CONCORD -- Students at Clayton Valley Charter High could be back on the airwaves, now that the Mt. Diablo school board unanimously agreed to allow the campus to operate its long-standing radio station through June.
But there are hurdles: the school still needs to attract more students, find a properly credentialed radio teacher and work out other details with the Contra Costa County Office of Education's Regional Occupational Program before it's a done deal.
Still, the decision Monday gave the school some breathing room to get a new radio program up and running and find ways to make it thrive.
Although Public station KQED had expressed interest in purchasing the station and its radio frequency -- 90.5, trustees agreed not to consider selling or leasing the station until the school year is over. Three former students who got broadcast experience at KVHS many years ago urged the board not to give up the station, saying they gained valuable life skills at the station.
"I learned at KVHS how to improvise and overcome (obstacles)," said former student Matthew Boggs. "I don't care what somebody offers you. I guarantee you, if you give it up, you'll never get it back."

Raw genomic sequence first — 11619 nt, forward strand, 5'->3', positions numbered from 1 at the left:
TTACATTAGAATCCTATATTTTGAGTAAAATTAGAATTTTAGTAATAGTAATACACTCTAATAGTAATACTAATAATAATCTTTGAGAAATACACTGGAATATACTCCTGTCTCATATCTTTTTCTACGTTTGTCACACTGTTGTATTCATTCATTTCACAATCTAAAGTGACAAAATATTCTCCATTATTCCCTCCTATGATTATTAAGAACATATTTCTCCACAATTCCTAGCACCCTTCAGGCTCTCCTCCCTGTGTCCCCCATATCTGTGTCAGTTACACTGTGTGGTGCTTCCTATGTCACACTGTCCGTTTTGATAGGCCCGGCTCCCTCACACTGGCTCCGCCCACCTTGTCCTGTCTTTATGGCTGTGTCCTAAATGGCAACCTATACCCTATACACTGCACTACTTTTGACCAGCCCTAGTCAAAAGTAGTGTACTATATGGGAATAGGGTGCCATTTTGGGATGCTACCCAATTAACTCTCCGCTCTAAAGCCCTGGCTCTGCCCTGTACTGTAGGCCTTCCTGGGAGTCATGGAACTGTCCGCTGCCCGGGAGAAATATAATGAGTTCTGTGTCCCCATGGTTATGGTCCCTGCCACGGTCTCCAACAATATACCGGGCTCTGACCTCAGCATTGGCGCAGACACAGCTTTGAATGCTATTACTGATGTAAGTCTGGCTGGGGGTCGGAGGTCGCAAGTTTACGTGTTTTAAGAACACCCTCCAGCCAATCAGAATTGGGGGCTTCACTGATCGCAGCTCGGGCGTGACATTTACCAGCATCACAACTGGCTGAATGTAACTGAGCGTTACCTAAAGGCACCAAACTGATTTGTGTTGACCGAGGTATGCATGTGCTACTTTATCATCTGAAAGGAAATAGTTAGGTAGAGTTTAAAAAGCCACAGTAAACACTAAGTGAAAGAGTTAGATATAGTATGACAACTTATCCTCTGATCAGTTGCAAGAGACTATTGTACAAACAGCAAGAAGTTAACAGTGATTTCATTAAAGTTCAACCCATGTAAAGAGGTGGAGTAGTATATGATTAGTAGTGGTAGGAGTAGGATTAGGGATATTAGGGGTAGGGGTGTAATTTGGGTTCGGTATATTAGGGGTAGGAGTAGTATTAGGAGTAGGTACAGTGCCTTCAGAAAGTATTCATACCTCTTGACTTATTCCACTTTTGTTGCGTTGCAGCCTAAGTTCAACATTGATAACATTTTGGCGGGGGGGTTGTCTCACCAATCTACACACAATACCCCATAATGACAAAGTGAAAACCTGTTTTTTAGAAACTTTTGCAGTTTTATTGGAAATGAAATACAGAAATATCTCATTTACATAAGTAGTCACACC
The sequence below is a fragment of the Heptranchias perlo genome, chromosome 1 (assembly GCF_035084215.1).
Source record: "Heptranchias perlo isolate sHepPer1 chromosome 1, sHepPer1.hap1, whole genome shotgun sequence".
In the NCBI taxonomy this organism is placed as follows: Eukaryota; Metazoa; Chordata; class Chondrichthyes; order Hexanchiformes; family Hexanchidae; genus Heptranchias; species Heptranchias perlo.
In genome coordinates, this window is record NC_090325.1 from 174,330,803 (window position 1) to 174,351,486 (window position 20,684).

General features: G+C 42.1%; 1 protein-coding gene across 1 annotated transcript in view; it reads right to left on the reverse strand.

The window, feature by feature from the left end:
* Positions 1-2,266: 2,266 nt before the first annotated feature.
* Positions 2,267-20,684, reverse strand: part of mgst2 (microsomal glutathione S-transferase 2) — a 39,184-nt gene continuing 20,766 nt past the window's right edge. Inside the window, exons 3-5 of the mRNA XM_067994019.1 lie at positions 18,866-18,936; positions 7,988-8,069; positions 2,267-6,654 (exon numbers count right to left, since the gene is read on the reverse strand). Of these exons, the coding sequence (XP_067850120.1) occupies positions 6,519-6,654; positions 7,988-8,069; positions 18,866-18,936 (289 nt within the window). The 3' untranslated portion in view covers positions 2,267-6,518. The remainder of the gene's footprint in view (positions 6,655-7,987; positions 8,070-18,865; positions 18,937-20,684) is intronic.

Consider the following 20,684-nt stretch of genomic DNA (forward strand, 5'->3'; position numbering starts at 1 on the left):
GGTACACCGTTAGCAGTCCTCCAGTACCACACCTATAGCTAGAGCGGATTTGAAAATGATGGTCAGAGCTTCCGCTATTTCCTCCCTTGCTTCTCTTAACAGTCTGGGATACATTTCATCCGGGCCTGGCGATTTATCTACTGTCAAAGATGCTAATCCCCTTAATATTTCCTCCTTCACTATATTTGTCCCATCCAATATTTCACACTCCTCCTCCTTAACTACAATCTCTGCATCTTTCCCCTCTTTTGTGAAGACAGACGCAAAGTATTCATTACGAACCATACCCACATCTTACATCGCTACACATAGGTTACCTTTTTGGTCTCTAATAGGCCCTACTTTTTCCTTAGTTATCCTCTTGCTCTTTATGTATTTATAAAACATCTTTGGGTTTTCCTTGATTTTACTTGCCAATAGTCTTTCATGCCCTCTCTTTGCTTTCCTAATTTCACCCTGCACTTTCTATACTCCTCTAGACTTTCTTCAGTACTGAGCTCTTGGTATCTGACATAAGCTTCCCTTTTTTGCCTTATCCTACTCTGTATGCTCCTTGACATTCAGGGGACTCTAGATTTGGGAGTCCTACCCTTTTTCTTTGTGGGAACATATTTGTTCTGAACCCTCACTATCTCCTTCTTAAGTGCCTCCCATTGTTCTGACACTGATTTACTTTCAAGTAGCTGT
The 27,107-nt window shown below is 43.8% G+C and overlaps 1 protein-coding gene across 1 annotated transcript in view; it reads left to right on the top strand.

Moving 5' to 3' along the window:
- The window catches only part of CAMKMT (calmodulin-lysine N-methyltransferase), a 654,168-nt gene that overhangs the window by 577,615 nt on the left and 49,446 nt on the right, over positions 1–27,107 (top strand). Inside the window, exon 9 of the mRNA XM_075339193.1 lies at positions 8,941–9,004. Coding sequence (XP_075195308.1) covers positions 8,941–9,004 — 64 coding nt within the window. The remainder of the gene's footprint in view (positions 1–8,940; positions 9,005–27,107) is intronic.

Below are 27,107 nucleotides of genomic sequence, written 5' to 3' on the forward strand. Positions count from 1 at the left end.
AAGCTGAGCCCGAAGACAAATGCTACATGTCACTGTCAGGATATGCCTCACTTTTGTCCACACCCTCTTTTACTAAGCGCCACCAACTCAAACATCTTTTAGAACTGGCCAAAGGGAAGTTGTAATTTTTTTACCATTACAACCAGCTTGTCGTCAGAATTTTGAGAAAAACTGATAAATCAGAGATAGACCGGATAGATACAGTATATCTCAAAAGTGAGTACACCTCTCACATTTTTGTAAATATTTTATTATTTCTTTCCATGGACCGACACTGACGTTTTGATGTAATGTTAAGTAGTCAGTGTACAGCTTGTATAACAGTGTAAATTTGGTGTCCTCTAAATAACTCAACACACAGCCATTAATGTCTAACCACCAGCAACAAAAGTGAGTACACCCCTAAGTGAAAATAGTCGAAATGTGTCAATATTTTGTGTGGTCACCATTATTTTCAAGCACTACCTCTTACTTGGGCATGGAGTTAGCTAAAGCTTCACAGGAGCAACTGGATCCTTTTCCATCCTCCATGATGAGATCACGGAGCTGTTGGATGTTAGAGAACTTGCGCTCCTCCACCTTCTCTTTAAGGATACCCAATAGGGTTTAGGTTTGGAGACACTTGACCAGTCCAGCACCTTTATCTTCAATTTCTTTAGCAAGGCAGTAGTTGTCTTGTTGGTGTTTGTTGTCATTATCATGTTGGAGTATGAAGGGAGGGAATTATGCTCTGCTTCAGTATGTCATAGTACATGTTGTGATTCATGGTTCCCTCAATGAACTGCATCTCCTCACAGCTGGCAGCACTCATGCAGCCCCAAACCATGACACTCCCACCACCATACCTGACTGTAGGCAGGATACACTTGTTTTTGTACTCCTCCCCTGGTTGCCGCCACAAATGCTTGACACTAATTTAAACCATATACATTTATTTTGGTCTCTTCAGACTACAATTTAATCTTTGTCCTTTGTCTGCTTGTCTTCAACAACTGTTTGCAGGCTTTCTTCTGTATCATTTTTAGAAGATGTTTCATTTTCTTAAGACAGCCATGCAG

KQED issued a statement Tuesday saying would make an offer unless the district put the station up for sale.
"If and when the Mt. Diablo school board decides to officially put the station on the market, we will consider a possible purchase," according to the prepared statement. "We have heard from our KQED public radio listeners for years that we need to improve our broadcast signal in parts Contra Costa County. We have taken a number of steps to improve reception over the years with some success, but we still hear regularly from listeners who have continuing issues with the signal strength of 88.5 FM. Our potential interest in KVHS would be to improve our service to KQED listeners in Contra Costa."
Trustees asked staff to try to find out how much the station is worth, before discussing whether or not to sell it.
The board also voted 4-1 to appoint Kerry Mills interim superintendent of pupil services and special education. Trustee Cheryl Hansen voted against the appointment because she did not agree with the contract language, which would allow Mills to assume the position permanently in June, if she receives a positive evaluation.
And, trustees unanimously agreed to eliminate busing for some "overflow" students who must attend schools outside their neighborhoods, if their schools do not receive Title 1 low-income federal funding and are less than five miles from their home schools. Students who attend Title 1 schools would continue to receive busing, if their new schools are 1.5 miles or farther from their homes.
Additional information about the meeting are available by calling 925-682-8000 ext. 4000 or by visiting http://esbpublic.mdusd.k12.ca.us. Click on Aug. 27.
For additional details, including links to video clips, read the On Assignment blog at www.ibabuzz.com/onassignment.